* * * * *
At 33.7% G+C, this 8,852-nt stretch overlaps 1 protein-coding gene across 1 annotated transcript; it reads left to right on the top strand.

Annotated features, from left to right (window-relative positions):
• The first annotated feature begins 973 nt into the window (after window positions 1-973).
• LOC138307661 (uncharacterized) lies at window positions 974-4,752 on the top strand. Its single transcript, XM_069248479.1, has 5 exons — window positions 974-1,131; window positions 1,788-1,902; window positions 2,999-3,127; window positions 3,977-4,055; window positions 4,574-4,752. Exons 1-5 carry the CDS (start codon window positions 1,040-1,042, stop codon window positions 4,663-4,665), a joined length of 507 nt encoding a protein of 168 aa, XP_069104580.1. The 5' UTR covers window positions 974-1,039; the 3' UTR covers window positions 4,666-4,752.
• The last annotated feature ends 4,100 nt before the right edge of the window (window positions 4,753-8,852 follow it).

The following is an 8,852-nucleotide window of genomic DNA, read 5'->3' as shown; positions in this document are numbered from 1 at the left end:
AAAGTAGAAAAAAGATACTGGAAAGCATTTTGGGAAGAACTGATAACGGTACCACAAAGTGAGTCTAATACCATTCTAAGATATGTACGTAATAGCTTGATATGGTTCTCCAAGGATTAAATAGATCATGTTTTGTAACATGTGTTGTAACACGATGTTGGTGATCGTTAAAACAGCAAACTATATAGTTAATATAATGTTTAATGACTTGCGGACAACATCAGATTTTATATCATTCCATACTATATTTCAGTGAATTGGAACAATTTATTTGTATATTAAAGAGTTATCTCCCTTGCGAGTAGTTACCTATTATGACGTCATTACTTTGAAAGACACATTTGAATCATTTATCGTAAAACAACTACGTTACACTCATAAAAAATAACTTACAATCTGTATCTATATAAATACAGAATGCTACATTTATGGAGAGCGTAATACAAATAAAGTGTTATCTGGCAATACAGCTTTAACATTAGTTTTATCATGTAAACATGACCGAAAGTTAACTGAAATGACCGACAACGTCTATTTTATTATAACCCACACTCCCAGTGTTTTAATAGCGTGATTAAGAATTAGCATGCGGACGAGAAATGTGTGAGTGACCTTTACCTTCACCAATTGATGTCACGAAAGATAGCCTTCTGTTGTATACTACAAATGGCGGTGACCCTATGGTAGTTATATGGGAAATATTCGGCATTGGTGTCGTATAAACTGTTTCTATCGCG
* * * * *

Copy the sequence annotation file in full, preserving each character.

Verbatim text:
At 33.7% G+C, this 8,852-nt stretch overlaps 1 protein-coding gene across 1 annotated transcript; it reads left to right on the top strand.

Annotated features, from left to right (window-relative positions):
• The first annotated feature begins 973 nt into the window (after window positions 1-973).
• LOC138307661 (uncharacterized) lies at window positions 974-4,752 on the top strand. Its single transcript, XM_069248479.1, has 5 exons — window positions 974-1,131; window positions 1,788-1,902; window positions 2,999-3,127; window positions 3,977-4,055; window positions 4,574-4,752. Exons 1-5 carry the CDS (start codon window positions 1,040-1,042, stop codon window positions 4,663-4,665), a joined length of 507 nt encoding a protein of 168 aa, XP_069104580.1. The 5' UTR covers window positions 974-1,039; the 3' UTR covers window positions 4,666-4,752.
• The last annotated feature ends 4,100 nt before the right edge of the window (window positions 4,753-8,852 follow it).

The following is an 8,852-nucleotide window of genomic DNA, read 5'->3' as shown; positions in this document are numbered from 1 at the left end:
AAAGTAGAAAAAAGATACTGGAAAGCATTTTGGGAAGAACTGATAACGGTACCACAAAGTGAGTCTAATACCATTCTAAGATATGTACGTAATAGCTTGATATGGTTCTCCAAGGATTAAATAGATCATGTTTTGTAACATGTGTTGTAACACGATGTTGGTGATCGTTAAAACAGCAAACTATATAGTTAATATAATGTTTAATGACTTGCGGACAACATCAGATTTTATATCATTCCATACTATATTTCAGTGAATTGGAACAATTTATTTGTATATTAAAGAGTTATCTCCCTTGCGAGTAGTTACCTATTATGACGTCATTACTTTGAAAGACACATTTGAATCATTTATCGTAAAACAACTACGTTACACTCATAAAAAATAACTTACAATCTGTATCTATATAAATACAGAATGCTACATTTATGGAGAGCGTAATACAAATAAAGTGTTATCTGGCAATACAGCTTTAACATTAGTTTTATCATGTAAACATGACCGAAAGTTAACTGAAATGACCGACAACGTCTATTTTATTATAACCCACACTCCCAGTGTTTTAATAGCGTGATTAAGAATTAGCATGCGGACGAGAAATGTGTGAGTGACCTTTACCTTCACCAATTGATGTCACGAAAGATAGCCTTCTGTTGTATACTACAAATGGCGGTGACCCTATGGTAGTTATATGGGAAATATTCGGCATTGGTGTCGTATAAACTGTTTCTATCGCG